Spiritual Grace

Okay.  So.  I’ve been thinking about our rapid and unsavory judgments of other people, especially in the area of spirituality.  [It spills over into the political realm, and so many others as well, but for now, I want to deal with the “religious” aspect.]

As you may already know, I come from an extremely conservative Christian background (legalism, fire & brimstone, literalism…I know, I’m lumping so much together here).  It’s taken me years to cull what seems right to me from the rest of the heap.  [The phrase “what seems right to me” will have pastors everywhere screaming!  I realize this.]  Warning: I am fully aware that I don’t know the truth.  Yep, you heard me correctly.  I don’t have the answers.  I don’t know, for sure, that God exists, or that He intended Jesus to die for our sins.  Does that sound blasphemous?  I don’t think so.  None of us were there.  None of us can prove a thing.

Does this mean I don’t believe in God?  Certainly not.  Everything I know to be true (especially in the natural world) points me to such a Being, but I’m not sure, right now, how personal He is.  Some readers might call me a Deist at this point.  Relax.  I still want to believe He understands me and calls me by name.  I just don’t hear Him all the time.  Especially recently.

If you’re trembling in your boots right now, worried for my safety (because assuredly, God will strike me down with all this wild talk!), don’t be.  I’m not.  I think, if there is a God, He and I will find each other somehow.  If not, well, I’m not sure about that scenario, because I’m not there.

I only wish a sweet camaraderie and kind acceptance would exist between all of us–despite our beliefs.  No flailing of arms.  No sideways glances.  No backstabbing.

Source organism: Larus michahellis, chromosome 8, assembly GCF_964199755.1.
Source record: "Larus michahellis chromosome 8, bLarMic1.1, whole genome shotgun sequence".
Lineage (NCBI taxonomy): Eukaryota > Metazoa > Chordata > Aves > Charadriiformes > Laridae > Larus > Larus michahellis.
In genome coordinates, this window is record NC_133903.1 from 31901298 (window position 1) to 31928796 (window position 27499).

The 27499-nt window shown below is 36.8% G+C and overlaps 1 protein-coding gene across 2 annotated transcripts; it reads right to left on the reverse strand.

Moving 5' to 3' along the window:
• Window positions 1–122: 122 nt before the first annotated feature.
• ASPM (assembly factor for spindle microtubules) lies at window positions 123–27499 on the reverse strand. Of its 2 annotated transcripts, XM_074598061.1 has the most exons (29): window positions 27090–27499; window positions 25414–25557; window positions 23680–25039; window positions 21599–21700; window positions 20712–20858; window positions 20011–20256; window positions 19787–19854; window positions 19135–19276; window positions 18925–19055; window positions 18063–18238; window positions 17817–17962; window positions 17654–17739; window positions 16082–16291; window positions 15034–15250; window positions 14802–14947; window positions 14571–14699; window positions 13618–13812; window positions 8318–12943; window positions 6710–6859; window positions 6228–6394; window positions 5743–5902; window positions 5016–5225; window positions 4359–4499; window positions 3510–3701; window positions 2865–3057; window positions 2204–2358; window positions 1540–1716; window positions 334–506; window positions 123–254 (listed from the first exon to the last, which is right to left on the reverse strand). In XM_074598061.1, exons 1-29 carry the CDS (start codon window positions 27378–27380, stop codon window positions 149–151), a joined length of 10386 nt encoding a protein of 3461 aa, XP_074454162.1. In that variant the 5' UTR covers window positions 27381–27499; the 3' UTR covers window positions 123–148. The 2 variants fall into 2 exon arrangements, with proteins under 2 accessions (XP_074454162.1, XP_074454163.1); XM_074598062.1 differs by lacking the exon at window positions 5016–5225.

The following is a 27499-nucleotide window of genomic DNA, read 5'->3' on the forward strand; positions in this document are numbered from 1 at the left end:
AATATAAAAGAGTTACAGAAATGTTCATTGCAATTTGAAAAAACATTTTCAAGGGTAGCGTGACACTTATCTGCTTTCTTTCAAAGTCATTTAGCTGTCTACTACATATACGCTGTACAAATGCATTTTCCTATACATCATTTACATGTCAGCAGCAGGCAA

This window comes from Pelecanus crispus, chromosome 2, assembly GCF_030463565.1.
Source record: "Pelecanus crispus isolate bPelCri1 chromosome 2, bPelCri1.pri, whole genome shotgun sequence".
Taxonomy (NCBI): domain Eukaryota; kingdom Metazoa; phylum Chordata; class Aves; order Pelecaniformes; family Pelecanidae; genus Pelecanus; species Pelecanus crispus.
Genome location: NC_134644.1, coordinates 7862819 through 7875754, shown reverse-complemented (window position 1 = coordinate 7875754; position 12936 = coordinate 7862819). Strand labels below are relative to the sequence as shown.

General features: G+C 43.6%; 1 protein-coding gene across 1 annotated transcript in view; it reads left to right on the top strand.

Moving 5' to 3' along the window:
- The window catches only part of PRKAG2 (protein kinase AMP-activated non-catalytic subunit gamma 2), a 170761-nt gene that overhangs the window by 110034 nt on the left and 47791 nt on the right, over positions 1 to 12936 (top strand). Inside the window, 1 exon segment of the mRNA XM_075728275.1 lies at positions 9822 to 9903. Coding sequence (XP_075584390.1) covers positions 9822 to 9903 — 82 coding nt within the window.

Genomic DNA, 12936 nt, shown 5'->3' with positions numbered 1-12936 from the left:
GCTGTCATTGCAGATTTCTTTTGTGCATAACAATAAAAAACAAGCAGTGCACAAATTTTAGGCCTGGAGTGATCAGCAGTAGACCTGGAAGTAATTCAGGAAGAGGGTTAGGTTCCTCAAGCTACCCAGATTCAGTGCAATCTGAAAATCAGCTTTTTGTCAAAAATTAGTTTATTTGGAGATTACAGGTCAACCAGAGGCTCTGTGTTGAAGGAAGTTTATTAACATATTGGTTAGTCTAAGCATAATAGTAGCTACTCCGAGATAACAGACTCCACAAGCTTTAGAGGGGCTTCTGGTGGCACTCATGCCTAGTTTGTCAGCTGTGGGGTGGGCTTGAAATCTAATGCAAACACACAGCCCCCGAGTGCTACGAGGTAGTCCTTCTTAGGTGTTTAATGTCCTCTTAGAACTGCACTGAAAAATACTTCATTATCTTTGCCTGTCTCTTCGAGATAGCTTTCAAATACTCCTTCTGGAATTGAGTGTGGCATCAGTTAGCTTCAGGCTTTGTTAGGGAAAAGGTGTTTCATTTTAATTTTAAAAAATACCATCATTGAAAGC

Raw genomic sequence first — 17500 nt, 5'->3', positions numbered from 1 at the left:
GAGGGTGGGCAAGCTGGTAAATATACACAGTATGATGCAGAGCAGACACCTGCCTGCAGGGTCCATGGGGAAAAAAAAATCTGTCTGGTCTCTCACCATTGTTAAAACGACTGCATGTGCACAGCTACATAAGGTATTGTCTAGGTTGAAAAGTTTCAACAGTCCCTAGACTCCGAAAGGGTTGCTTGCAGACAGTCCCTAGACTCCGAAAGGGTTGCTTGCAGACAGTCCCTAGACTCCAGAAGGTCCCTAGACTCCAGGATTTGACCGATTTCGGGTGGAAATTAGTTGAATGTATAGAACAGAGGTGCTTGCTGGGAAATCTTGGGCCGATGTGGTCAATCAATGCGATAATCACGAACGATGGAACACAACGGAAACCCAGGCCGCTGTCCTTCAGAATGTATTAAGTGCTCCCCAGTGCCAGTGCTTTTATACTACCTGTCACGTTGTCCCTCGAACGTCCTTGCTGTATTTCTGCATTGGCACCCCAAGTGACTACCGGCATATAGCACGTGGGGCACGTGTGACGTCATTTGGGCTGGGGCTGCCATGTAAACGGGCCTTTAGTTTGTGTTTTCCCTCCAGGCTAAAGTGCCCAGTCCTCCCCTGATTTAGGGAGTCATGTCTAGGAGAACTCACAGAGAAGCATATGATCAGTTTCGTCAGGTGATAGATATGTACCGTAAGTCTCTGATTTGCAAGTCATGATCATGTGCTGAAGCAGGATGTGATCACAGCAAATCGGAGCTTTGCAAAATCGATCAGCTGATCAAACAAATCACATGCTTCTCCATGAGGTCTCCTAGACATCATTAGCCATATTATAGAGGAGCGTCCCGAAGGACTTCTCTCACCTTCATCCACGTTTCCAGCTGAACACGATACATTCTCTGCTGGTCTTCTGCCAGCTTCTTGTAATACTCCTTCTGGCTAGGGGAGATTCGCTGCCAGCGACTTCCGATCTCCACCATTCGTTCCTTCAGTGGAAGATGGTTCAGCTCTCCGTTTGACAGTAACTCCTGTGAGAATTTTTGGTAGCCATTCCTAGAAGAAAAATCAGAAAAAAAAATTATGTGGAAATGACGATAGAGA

How can any of us judge the other?

I received this e-mail about six months ago, and it disturbed me to no end.  I wish to love this person, but I don’t know how.  The author of it is disappointed in how I turned out, frustrated that I’m not reading the right types of books, listening to the right kind of people.

Here it is, in part:

“Shocking conclusions from neo-critical biblical scholars do not bother me, but their presuppositions and methodology are.  If their pre-ordered rules for scholarship have logical flaws, then their conclusions (even if they would agree with my personally-held position) should be questioned.  I think that is the most glaring blindspot [sic] that I see in you (I am not attacking now, I promise) is that you don’t have the proper training to adjudicate validity of argumentation, say between a Pagels and an Aquinas.  “How is she so uncritically convinced of a position?” I think, “Surely, she sees through this slip of logic, surely she sees how the argument has been framed.”  Again, this goes back to my historical perception and admiration of your mind.  And my pride is definitely at the epicenter of this tornado: I ask meself [sic] rhetorical questions: “Do they know Latin, Greek, Hebrew, Aramaic, and scholarly German and French?  Have they achieved the highest marks?  Do they have a four-year Masters?  Have they been accepted to Princeton’s Doctoral Divinity Program?”  But I recognize that my responses are often not gentle or even patient…I often think: “She can think deeper and better than that!”  I am guilty.  I know it before you tell me.  So, my conclusion is a question and a theory: “Is this because of some intellectual ‘competition’ on my part.”  Perhaps that can explain some of it, but not quite all.”

My worry is what this is saying.  I need training.  I need seminary.  I need Princeton before I can say what’s up and what’s down.

And if I don’t get training?

Then I’m going down the rabbit hole, along with Alice.  And so are the rest of you who don’t have any said training.

My gut tells me this isn’t right.  My heart says there’s a better way.

Here’s one way I’ve found.  And it seems right, in the interim of me figuring everything out, which, by the way, I never will.

I think my lovely friend Maezen is insightful in her post on “How to Raise a Buddhist Child.” It’s tenets can be applied to anyone searching for meaning, searching for truth.  You don’t have to be Buddhist.

This is what I love–how much we can all teach each other on our wild and crazy journeys.

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